by Madeline Hildebrand ¦ September 14 2017
When asked to write an article for the Omnivorous Listeners blog, my excitement turned to obsession over my choices and reasons behind my daily listening activity. What a fantastic opportunity to define what it is I love about my favourite compositions and recordings, but what pressure! As a classical pianist, I felt I should write about all the incredible, challenging music that has consumed me over the past year. I should talk about Messiaen’s Quartet for the End of Time, the Philip Glass Etudes, Bach’s Brandenburg Concerto 5, and even though every one of these massively profound works is worthy of pages of my thoughts… it’s not what I listen to when my day is done, or if I happen to be driving to the beach for the day. So, here you will read my thoughts on the tunes I listen to in that context, and just a little about my professional life. It’s been fun to reminisce on the friends, mentors, and family that introduced me to this repertoire and sounds, and to analyze what it is in the music that I find so satisfying and how these concepts can connect genres. I tried to focus on four categories, which you will find below: The altered chord, the back beat, belt it, and layers.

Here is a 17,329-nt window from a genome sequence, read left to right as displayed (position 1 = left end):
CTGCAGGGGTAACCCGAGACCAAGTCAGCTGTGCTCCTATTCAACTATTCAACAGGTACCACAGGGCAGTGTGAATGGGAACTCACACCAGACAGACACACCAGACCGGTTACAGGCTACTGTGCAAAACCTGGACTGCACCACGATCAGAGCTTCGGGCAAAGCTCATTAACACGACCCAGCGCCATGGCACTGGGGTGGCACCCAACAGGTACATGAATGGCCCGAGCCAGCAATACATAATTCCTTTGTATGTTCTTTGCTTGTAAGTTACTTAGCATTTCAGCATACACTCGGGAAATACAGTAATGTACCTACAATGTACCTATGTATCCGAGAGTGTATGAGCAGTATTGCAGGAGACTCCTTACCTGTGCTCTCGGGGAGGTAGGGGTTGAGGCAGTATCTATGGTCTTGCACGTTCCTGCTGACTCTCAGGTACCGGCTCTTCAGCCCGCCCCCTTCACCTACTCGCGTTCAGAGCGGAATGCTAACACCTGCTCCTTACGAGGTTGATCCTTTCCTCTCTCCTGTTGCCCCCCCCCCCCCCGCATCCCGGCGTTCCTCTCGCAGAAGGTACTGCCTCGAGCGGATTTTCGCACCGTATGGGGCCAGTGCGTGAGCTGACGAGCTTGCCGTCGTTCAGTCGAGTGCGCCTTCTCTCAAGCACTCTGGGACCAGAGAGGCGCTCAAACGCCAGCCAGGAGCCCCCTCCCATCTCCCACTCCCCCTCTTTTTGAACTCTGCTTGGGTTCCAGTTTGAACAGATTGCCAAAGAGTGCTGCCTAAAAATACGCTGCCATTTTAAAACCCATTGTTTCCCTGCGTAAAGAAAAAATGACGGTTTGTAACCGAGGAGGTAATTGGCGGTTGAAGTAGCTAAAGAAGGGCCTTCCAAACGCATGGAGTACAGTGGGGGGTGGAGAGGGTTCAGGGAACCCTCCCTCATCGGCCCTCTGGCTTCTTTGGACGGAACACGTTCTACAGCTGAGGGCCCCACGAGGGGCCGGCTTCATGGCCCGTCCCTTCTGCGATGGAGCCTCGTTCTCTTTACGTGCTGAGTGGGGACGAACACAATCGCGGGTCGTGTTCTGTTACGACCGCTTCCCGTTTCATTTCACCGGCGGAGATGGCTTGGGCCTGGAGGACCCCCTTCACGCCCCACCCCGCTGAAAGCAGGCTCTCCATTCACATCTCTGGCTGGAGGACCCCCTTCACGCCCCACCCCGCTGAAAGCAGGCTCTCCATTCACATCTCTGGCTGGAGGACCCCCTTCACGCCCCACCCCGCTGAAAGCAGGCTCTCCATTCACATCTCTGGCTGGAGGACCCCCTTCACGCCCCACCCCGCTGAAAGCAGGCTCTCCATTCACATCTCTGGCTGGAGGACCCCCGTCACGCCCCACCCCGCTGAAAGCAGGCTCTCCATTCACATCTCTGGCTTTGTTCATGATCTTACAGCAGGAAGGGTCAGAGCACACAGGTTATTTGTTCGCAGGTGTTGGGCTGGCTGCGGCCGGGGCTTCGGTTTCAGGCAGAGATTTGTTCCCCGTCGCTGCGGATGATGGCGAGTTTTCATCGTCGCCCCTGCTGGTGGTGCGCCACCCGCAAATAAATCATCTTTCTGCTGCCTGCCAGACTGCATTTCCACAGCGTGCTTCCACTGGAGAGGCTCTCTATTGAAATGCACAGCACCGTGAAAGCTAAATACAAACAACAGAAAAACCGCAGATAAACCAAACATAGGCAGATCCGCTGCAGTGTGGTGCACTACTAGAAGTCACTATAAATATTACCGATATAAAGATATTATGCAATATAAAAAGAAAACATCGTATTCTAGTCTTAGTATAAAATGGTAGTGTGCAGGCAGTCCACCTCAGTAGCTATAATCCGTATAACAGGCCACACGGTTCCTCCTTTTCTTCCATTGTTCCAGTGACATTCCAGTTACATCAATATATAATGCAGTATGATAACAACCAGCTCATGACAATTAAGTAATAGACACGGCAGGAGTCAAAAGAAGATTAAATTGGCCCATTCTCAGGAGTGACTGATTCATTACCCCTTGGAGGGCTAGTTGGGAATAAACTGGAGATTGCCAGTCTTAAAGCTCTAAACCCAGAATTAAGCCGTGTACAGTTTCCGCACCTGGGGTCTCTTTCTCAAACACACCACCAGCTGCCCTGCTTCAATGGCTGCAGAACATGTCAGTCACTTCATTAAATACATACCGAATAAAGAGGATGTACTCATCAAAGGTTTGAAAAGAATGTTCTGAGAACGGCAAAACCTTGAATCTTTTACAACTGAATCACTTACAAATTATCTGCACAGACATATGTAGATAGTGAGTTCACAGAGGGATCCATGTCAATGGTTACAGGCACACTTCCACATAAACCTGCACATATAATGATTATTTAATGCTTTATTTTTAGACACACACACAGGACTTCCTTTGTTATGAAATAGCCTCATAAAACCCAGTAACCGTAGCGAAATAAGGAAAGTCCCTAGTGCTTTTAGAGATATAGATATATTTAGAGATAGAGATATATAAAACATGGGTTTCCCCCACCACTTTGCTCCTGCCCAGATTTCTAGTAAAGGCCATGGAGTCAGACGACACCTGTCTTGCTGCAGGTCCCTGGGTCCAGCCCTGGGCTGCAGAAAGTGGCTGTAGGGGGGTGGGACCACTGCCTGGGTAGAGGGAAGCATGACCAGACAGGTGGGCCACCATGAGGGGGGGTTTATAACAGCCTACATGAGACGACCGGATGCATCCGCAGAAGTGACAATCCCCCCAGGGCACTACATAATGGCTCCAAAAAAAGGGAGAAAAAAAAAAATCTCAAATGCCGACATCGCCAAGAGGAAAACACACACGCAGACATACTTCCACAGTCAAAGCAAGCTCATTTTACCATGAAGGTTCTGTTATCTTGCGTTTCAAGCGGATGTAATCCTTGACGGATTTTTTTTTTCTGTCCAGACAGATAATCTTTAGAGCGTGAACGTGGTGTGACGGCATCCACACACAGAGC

The altered chord:
Is it possible to be obsessed with the quality of a chord? Many composers have written compositions with an affinity towards a certain quality of chord. For example, Scriabin’s mystic chord (C, F#, B♭,E, A, D) is a harmonic or melodic basis for some of his later compositions, Messiaen has a handful of chords made from his modes of limited transposition (my favourite: a C7 chord below a B minor 6th chord), then of course there’s the Tristan chord that Wagner uses as Tristan’s leitmotif in his opera Tristan und Isolde (F, B, D#, G#). But, my favourite chord of all time is an altered chord. I first learned about this unique sound when I was studying Jazz at the University of Manitoba, but then I started finding it all over the ‘classical‘ compositions I was working on. So, go to your instrument and play: C, E, G, B♭, E♭. For a little extra spice add an F# too. For me, the beauty of this chord lies in the major and minor crunch, the E against the E♭.
Find this sound in Denis Gougeon’s Piano Soleil, played by the brilliant Canadian pianist Todd Yaniw. The left hand outlines V7 chords while the right hand tickles in tremolo style a single repeated-note line melody. Listen carefully at 2:40 then again at 4:50 in the video for it.
A more romantic approach to the chord can be found in recapitulation of the first movement of the Rebecca Clarke Sonata for Viola and Piano. Take a listen to the gorgeous work played here by Antoine Tamestit and Ying-Chien Lin. It’s rather obvious when the piano octaves blare Gs in the key of E major, then E flats over C7 chords. Listen closely at 5:10 for the incredible rub of the major over the minor.
This chord, common in jazz and sometimes simply notated as a #9 chord, can be found in many tunes. One of them is Benny Golson’s Stablemates:
The back side of the beat: